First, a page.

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    07 Jan '10 17:092 edits
    Recently news commentator Brent Hume said publically that he thought that Tiger Woods should consider Christianity for his ills, namely because it is a religion that offers forgiveness and reconciliation. Of course, many were offended, especially for some of his comments about Buddhism not having much to offer the man in this regard. So it got me thinking, what religions offer forgiveness and grace and, if they do, how?
  2. Standard memberua41
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    07 Jan '10 17:38
    Well, I'm not going to go through specifics, but a lot of other beliefs and religions teach forgiveness and grace amongst one another. Finding that union with one another is the ideal connection with god/spirituality/etc. It's a more dynamic role in the sense that it should be worked on with each other rather than appealed for to a higher deity. Of course, I understand a lot of Christianity teaches similar practices but basically just says its out of the ability of man to mend one's self and nature- an excuse if you ask me.
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    07 Jan '10 17:59
    It failed to teach Brit Hume compassion.
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    07 Jan '10 19:09
    Originally posted by TerrierJack
    It failed to teach Brit Hume compassion.
    Ouch!! Please elaborate.
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    07 Jan '10 19:101 edit
    Originally posted by ua41
    Well, I'm not going to go through specifics, but a lot of other beliefs and religions teach forgiveness and grace amongst one another. Finding that union with one another is the ideal connection with god/spirituality/etc. It's a more dynamic role in the sense that it should be worked on with each other rather than appealed for to a higher deity. Of course, I un ...[text shortened]... st says its out of the ability of man to mend one's self and nature- an excuse if you ask me.
    Actually I was wanting specifics. :'(

    Please, if nothing else, do it for Tiger!!
  6. Donationkirksey957
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    07 Jan '10 19:49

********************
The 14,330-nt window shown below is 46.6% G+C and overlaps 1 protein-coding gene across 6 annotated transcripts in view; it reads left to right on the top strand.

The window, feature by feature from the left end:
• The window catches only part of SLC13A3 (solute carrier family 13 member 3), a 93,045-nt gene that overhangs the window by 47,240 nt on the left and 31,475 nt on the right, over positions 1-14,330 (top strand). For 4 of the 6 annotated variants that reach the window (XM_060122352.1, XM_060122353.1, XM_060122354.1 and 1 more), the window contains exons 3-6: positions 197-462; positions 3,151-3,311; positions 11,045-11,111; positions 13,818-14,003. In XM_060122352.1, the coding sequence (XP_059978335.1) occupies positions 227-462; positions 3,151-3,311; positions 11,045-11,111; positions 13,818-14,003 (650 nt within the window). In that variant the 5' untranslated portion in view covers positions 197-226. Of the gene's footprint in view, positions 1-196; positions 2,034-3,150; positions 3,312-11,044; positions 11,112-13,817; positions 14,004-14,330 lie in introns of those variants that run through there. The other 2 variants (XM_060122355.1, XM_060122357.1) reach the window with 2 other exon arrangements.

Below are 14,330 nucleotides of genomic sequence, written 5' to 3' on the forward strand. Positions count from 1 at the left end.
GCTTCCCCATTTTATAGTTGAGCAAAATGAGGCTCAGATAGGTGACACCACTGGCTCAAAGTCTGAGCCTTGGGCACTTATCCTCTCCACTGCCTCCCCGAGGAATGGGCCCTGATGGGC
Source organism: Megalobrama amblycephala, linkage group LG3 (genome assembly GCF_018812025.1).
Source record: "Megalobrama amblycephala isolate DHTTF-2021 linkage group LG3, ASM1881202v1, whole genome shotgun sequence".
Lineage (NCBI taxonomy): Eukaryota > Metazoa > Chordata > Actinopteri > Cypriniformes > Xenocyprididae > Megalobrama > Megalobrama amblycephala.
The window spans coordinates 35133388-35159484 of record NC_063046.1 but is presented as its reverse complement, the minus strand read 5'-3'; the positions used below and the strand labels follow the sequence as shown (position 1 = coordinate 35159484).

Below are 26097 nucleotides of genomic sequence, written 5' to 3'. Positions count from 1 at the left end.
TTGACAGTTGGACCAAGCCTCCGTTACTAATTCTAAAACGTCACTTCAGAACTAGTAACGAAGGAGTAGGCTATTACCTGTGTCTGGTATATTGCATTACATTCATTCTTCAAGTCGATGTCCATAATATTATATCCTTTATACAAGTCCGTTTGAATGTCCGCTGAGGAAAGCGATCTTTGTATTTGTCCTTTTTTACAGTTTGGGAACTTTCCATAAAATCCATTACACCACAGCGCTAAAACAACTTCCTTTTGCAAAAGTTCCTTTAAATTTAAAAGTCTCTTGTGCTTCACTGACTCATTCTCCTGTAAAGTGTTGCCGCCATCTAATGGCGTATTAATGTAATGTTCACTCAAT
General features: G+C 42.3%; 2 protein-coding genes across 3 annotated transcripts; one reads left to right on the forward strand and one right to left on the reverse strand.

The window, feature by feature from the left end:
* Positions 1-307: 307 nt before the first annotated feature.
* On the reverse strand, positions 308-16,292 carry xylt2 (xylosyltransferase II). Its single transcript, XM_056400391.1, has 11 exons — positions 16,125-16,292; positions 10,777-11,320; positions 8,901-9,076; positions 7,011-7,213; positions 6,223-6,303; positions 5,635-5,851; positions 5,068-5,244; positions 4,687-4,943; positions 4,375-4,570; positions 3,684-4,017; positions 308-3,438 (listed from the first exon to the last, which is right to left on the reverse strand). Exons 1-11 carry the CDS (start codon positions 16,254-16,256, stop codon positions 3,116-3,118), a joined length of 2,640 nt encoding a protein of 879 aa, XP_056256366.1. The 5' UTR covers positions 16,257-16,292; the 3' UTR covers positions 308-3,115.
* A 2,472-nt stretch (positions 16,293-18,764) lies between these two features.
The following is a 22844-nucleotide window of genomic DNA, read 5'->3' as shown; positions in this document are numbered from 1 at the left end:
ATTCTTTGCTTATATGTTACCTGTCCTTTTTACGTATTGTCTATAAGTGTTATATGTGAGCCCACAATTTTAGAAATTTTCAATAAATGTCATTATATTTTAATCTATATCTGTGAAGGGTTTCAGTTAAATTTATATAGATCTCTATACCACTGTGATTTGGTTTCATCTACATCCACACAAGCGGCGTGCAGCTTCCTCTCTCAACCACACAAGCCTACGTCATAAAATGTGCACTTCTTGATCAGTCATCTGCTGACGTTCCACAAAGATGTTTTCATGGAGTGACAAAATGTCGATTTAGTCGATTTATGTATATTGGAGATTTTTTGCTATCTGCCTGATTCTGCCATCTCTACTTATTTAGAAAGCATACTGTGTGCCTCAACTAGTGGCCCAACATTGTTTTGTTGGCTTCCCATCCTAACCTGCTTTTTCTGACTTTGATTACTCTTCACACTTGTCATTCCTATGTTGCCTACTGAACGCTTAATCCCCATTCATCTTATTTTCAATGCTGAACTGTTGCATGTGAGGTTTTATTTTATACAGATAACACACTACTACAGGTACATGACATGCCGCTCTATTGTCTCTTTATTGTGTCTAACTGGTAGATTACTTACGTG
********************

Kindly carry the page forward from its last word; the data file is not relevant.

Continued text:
Originally posted by whodey
    Actually I was wanting specifics. :'(

    Please, if nothing else, do it for Tiger!!
    The goal should be for Tiger to be a better Buddhist and not a Christian.
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    07 Jan '10 23:00
    Originally posted by kirksey957
    The goal should be for Tiger to be a better Buddhist and not a Christian.
    Maybe his goal should be to love his wife.

    But now it appears it's too late for that.

    It's a shame.
  8. Standard memberRajk999
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    07 Jan '10 23:241 edit
    Originally posted by josephw
    Maybe his goal should be to love his wife.

    But now it appears it's too late for that.

    It's a shame.
    How do you know he does not love his wife?

    Edit -- and why is it too late?
  9. Hmmm . . .
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    08 Jan '10 04:52
    Originally posted by whodey
    Recently news commentator Brent Hume said publically that he thought that Tiger Woods should consider Christianity for his ills, namely because it is a religion that offers forgiveness and reconciliation. Of course, many were offended, especially for some of his comments about Buddhism not having much to offer the man in this regard. So it got me thinking, what religions offer forgiveness and grace and, if they do, how?
    The Jewish daily prayers include prayers for forgiveness. Clearly they believe that God in his chesed (grace, loving-kindness) is capable of forgiving.